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NIH names Dr. Diana Bianchi director of the National Institute of Child Health and Human Development

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​​​​​Thursday, August 25, 2016

Diana W. Bianchi, M.D.
Diana W. Bianchi, M.D.

National Institutes of Health Director Francis S. Collins, M.D., Ph.D., announced today the selection of Diana W. Bianchi, M.D., as director of the Eunice Kennedy Shriver National Institute of Child Health and Human Development (NICHD). Dr. Bianchi is expected to join NIH on Oct. 31, 2016.

"Diana's accomplishments as a prenatal geneticist, along with her leadership, clinical and research experience in both pediatrics and obstetrics, make her ideally suited to lead NICHD," said Dr. Collins. "We are excited to have her join our team and lead this important area of research."

As NICHD director, Dr. Bianchi will oversee research on pediatric health and development, maternal health, medical rehabilitation, population dynamics, reproductive health, and intellectual and developmental disabilities. With an annual budget of approximately $1.3 billion, NICHD supports research grants and contracts at universities and other institutions across the country and overseas and an intramural research program of scientists working at NIH. The mission of NICHD is to enhance lives throughout all stages of human development, from preconception through adulthood, and to improve the health of children, adults, families and communities.

She will join NIH from the Floating Hospital for Children and Tufts Medical Center in Boston where she serves as the founding executive director of the Mother Infant Research Institute and vice chair for pediatric research. She is also the Natalie V. Zucker Professor of Pediatrics, and Obstetrics and Gynecology at Tufts University School of Medicine and the editor-in-chief of the international journal Prenatal Diagnosis.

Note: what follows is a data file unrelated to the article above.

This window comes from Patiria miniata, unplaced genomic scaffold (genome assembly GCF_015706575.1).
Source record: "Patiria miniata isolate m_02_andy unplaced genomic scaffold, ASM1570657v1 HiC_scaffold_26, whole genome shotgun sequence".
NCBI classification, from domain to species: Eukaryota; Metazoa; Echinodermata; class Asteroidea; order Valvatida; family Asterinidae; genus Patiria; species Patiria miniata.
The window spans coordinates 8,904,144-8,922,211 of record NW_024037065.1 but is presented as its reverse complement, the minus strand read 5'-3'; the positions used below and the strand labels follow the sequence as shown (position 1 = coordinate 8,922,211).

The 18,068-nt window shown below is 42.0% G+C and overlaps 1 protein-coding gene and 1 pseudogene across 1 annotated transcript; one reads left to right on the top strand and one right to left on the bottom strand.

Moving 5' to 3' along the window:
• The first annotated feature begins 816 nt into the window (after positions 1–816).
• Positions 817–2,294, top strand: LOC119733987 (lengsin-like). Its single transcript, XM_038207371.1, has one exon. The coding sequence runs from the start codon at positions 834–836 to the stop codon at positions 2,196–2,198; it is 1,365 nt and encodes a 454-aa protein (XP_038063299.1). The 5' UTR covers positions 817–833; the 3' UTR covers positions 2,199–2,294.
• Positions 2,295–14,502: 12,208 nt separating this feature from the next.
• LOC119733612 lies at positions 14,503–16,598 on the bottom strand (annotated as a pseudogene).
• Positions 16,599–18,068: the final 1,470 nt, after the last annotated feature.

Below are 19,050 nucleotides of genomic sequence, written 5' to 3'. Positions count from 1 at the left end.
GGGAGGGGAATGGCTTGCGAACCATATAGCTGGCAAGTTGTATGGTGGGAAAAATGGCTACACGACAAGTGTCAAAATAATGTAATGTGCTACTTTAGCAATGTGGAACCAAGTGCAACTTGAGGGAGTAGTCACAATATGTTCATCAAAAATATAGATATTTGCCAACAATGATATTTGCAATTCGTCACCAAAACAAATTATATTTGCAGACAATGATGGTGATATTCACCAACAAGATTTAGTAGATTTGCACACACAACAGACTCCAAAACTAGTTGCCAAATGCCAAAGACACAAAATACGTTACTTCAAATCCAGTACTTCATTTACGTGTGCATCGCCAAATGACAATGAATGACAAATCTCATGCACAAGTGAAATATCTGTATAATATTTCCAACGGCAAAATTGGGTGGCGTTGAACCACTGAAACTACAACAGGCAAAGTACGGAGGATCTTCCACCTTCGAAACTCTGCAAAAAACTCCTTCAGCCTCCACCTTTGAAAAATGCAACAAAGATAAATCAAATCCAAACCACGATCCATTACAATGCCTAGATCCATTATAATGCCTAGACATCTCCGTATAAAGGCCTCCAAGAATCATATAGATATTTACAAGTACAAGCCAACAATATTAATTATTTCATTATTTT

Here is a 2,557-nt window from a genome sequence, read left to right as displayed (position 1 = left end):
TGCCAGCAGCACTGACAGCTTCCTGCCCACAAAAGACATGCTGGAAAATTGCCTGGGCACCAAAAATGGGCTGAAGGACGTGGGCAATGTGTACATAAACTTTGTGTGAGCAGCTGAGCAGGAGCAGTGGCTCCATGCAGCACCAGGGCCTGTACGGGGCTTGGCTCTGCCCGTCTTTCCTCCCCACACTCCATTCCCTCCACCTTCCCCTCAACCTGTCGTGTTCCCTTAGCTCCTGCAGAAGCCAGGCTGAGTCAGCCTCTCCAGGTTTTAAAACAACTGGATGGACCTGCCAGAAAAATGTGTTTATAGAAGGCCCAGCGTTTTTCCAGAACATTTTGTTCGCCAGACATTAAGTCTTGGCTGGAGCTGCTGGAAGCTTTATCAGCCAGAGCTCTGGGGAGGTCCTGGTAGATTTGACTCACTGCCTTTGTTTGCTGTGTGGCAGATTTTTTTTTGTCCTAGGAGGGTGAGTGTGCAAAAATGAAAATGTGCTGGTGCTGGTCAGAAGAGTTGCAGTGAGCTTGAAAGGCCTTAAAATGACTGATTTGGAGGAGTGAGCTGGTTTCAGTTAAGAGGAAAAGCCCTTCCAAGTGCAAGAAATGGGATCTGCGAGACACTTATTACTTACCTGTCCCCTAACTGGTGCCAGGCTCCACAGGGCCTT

A practicing medical geneticist with special expertise in reproductive genetics, Dr. Bianchi's research focuses on prenatal genomics with the goal of advancing noninvasive prenatal DNA screening and diagnosis to develop new therapies for genetic disorders that can be administered prenatally.

Dr. Bianchi earned her M.D. from Stanford University School of Medicine, Stanford, California. Following medical school, she completed her residency training in pediatrics at Boston Children's Hospital and her postdoctoral fellowship training in medical genetics and neonatal-perinatal medicine at Harvard Medical School. She is board-certified in all three specialties.

From 2011-2015 she served on NICHD's National Advisory Council and is a past president of the International Society for Prenatal Diagnosis and the Perinatal Research Society. Dr. Bianchi is a former member of the Board of Directors of the American Society for Human Genetics and a former council member on both the Society for Pediatric Research and the American Pediatric Society. She was elected to membership in the Institute of Medicine (now National Academy of Medicine) in 2013.

Dr. Bianchi recently received two major lifetime achievement awards: the Landmark Award in 2015 from the American Academy of Pediatrics in recognition of her research and contributions to genetics and newborn care, and the Maureen Andrew Award for Mentoring in 2016 by the Society for Pediatric Research, which recognized her commitment to mentoring the next generation of clinician-scientists.


"I want to recognize and thank Catherine Y. Spong, M.D., who served ably as acting director of NICHD over the past year," added Dr. Collins. "Cathy showed much commitment, dedication and leadership in this role. She is an incredible asset to the NIH community."

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About the Eunice Kennedy Shriver National Institute of Child Health and Human Development (NICHD): NICHD conducts and supports research in the United States and throughout the world on fetal, infant and child development; maternal, child and family health; reproductive biology and population issues; and medical rehabilitation. For more information, visit NICHD's website.

About the National Institutes of Health (NIH): NIH, the nation's medical research agency, includes 27 Institutes and Centers and is a component of the U.S. Department of Health and Human Services. NIH is the primary federal agency conducting and supporting basic, clinical, and translational medical research, and is investigating the causes, treatments, and cures for both common and rare diseases. For more information about NIH and its programs, visit http://www.nih.gov.

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